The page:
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Studying How Lineage Plasticity Contributes to Cancer Progression

The molecular networks that specify cellular identity and suppress alternative cell fates are tightly regulated during normal tissue homeostasis. The genetic and epigenetic changes that accumulate during cancer progression can disrupt these networks, often with lethal consequences for cancer patients. In many types of cancer, cell identity dictates not only intrinsic malignant potential, but also response to therapy, even in tumors harboring the same targetable mutations. Although tissue of origin is a major determinant of cancer cell identity, cancer cells can also undergo lineage switching in the course of their natural history and in response to the selective pressure of targeted therapy.

Our overall goal is to determine how the loss of cellular identity and acquisition of alternative differentiation states contributes to cancer progression and alters therapeutic response. Ongoing projects are focused on two major themes:

  1. Mechanisms of lineage switching in lung and pancreatic cancer. We have identified key transcription factors that control cell identity in lung and pancreatic cancer. For example, NKX2-1 enforces a pulmonary differentiation program in lung adenocarcinoma (Snyder et al., Mol Cell 2013). Loss of NKX2-1, in both mouse models or human tumors, causes a pulmonary to gastric transdifferentiation that is driven by FoxA1/2 (Camolotto et al., eLife 2018). Thus, lung adenocarcinomas can be toggled between two dichotomous identities based on the activity of these lineage specifying transcription factors. In pancreatic cancer, we have found that HNF4α and SIX4 enforce dichotomous identities and regulate clinically relevant molecular subtypes (Camolotto et al. Gut 2021).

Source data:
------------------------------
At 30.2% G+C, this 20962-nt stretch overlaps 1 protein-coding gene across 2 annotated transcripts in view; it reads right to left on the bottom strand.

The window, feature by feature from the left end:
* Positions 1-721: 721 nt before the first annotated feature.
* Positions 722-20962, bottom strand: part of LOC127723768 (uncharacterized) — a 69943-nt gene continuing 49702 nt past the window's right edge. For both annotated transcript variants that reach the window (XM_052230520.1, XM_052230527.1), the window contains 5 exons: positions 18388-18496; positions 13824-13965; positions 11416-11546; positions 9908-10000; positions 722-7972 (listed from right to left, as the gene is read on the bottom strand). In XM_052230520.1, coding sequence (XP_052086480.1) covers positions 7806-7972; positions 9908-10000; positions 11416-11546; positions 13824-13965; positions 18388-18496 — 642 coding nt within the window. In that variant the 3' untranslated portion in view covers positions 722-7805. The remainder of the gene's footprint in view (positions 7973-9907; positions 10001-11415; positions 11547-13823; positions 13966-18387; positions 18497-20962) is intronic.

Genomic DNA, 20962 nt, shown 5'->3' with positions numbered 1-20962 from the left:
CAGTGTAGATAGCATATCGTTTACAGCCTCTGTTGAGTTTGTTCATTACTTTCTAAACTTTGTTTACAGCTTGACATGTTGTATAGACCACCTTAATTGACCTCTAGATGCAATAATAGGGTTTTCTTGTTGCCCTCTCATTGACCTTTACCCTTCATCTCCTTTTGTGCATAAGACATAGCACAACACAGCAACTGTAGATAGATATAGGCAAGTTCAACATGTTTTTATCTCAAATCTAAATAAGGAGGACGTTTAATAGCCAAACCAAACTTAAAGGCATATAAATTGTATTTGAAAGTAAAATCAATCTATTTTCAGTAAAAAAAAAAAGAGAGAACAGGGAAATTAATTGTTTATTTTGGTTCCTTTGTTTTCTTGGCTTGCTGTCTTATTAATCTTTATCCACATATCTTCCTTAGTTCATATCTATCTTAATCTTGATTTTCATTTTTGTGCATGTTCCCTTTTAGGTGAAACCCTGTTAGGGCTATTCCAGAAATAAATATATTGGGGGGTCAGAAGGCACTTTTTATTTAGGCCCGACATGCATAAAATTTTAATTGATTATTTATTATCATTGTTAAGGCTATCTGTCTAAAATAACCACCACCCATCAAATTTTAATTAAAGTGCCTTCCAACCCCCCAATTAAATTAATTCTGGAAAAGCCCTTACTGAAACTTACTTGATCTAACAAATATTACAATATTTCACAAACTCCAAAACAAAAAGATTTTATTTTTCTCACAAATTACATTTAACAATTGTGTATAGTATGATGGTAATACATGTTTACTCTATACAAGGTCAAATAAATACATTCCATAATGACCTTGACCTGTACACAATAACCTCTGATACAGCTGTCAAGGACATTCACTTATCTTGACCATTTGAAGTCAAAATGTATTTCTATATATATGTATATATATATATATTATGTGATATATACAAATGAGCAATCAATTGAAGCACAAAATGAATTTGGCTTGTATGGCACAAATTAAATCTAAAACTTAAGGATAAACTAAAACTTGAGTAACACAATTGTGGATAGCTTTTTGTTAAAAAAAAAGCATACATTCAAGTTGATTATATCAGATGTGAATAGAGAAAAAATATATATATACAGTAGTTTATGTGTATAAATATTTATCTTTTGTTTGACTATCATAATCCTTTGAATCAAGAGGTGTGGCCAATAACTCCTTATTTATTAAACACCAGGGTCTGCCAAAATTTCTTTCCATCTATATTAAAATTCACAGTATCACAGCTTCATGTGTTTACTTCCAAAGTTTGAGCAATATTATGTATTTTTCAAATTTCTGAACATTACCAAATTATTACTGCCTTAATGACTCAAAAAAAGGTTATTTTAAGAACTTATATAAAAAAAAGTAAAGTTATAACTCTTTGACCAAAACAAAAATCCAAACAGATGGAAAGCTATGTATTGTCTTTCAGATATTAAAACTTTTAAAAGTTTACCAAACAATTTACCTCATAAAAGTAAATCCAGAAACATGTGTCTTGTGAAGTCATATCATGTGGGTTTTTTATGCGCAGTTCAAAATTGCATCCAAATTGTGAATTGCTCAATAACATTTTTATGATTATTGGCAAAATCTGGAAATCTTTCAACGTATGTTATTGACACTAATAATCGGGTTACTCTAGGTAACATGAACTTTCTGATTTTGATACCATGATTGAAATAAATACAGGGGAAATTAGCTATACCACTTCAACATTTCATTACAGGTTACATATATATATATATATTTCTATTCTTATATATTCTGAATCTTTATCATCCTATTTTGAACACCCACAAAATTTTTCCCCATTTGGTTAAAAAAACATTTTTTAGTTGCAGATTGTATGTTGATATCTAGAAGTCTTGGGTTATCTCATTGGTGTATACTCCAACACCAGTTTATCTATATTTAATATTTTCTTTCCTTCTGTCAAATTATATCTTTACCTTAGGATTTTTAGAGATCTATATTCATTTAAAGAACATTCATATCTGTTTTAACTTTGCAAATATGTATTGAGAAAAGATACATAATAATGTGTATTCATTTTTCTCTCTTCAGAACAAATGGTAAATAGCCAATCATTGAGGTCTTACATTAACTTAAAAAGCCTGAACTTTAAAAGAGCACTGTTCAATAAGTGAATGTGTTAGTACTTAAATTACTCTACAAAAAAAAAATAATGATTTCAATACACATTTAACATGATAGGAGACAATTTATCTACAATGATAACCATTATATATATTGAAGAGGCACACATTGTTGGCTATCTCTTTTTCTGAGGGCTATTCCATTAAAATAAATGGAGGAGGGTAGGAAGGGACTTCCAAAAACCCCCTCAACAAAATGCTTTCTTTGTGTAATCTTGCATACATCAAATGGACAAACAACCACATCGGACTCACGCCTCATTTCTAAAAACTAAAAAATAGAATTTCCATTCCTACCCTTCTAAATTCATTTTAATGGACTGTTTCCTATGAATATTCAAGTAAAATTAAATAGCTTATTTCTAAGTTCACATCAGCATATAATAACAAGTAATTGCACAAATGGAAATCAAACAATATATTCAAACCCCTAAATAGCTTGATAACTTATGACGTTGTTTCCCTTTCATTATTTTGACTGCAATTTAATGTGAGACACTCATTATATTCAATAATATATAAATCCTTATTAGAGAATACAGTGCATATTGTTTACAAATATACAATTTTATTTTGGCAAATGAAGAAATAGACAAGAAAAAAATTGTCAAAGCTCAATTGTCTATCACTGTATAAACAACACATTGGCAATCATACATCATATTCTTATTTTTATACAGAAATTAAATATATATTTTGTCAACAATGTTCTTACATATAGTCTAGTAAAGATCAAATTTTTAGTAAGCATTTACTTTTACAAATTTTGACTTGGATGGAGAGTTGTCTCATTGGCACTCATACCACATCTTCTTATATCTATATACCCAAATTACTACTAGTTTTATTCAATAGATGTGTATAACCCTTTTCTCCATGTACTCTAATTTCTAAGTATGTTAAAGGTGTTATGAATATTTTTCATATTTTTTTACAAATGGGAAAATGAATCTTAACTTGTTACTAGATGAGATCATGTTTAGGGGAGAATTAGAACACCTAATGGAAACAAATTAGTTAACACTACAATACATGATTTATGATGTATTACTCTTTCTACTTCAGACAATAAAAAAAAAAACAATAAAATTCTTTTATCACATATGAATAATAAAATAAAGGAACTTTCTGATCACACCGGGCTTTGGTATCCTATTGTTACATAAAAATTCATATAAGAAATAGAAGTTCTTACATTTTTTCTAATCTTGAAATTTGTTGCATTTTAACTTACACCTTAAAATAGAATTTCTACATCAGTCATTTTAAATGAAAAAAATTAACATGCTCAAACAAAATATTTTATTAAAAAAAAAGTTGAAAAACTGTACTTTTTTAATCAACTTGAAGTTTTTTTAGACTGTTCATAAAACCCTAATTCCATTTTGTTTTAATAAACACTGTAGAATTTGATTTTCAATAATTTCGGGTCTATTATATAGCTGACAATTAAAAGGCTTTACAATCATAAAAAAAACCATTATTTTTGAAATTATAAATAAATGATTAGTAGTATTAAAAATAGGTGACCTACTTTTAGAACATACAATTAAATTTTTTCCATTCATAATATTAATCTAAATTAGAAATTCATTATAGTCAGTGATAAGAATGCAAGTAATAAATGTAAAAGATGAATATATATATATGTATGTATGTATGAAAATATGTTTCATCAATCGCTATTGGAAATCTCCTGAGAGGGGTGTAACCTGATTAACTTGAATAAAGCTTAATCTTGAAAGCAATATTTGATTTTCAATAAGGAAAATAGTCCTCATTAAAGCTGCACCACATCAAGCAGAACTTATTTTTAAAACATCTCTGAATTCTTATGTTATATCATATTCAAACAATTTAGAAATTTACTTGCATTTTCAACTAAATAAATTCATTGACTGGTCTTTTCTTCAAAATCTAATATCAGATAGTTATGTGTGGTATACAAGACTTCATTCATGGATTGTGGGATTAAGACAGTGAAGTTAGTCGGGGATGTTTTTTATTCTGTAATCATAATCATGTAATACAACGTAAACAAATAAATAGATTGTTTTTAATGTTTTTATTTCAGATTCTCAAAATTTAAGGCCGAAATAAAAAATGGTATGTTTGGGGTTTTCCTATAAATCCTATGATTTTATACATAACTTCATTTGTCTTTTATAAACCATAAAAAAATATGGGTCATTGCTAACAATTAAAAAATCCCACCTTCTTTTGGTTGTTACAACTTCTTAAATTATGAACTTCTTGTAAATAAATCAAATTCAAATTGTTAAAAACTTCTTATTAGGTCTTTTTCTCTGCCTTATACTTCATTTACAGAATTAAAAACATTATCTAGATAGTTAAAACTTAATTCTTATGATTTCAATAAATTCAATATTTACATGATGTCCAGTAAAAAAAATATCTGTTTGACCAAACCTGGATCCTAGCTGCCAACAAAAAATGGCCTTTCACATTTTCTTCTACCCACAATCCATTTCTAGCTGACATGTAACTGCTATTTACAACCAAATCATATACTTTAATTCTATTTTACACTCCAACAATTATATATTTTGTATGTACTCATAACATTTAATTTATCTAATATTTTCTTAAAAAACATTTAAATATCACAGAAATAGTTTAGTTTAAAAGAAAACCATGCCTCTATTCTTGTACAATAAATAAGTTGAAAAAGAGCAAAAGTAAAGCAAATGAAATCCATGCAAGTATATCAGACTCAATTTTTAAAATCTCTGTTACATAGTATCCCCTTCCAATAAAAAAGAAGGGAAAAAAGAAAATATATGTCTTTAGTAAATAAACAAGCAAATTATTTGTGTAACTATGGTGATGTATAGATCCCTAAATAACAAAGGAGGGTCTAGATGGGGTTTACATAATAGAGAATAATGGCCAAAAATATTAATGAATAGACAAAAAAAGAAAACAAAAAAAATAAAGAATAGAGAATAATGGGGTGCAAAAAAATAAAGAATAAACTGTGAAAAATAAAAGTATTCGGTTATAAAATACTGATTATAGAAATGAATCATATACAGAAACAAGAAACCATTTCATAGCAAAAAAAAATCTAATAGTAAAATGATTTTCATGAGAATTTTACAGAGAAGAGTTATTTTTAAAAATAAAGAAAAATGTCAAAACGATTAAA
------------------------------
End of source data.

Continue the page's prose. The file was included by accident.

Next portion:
In contrast to the discrete and dichotomous identities adopted by many cancer cells, there are some circumstances in which individual cancer cells can simultaneously express multiple identity programs. We have uncovered a novel role for FoxA1/2 in maintaining a dual identity (mixed-lineage) state in NKX2-1-positive lung adenocarcinoma (Orstad et al. Dev Cell 2022). FoxA1/2 are critical drivers of proliferation in this disease and can activate both pulmonary and gastric differentiation programs within the same cell, leading to a hybrid state that is critical for cancer progression.

Diagram of cancer progression in cells
  1. Therapeutic implications of lineage switching in cancer. Cell identity can have a profound effect on the way tumors respond to targeted therapy. We have found that NKX2-1 levels dictate the response of lung tumors to targeted inhibition of the RAF/MEK pathway (Zewdu et al. eLife 2021). These experiments also demonstrated a surprising degree of crosstalk between cell identity programs and oncogenic signaling pathways. In particular, the activity of RAF/MEK and WNT oncogenic signaling pathways dictated the specific gastric cell type that NKX2-1-negative lung tumor cells most closely resembled. Current experiments are seeking to determine whether this novel crosstalk can be exploited for therapeutic benefit. Our long term translational goal is to uncover novel therapeutic strategies that target lung and pancreatic tumors based on vulnerabilities associated with both their cell identity and genetic driver mutations.
Diagram of lineage switching in cancer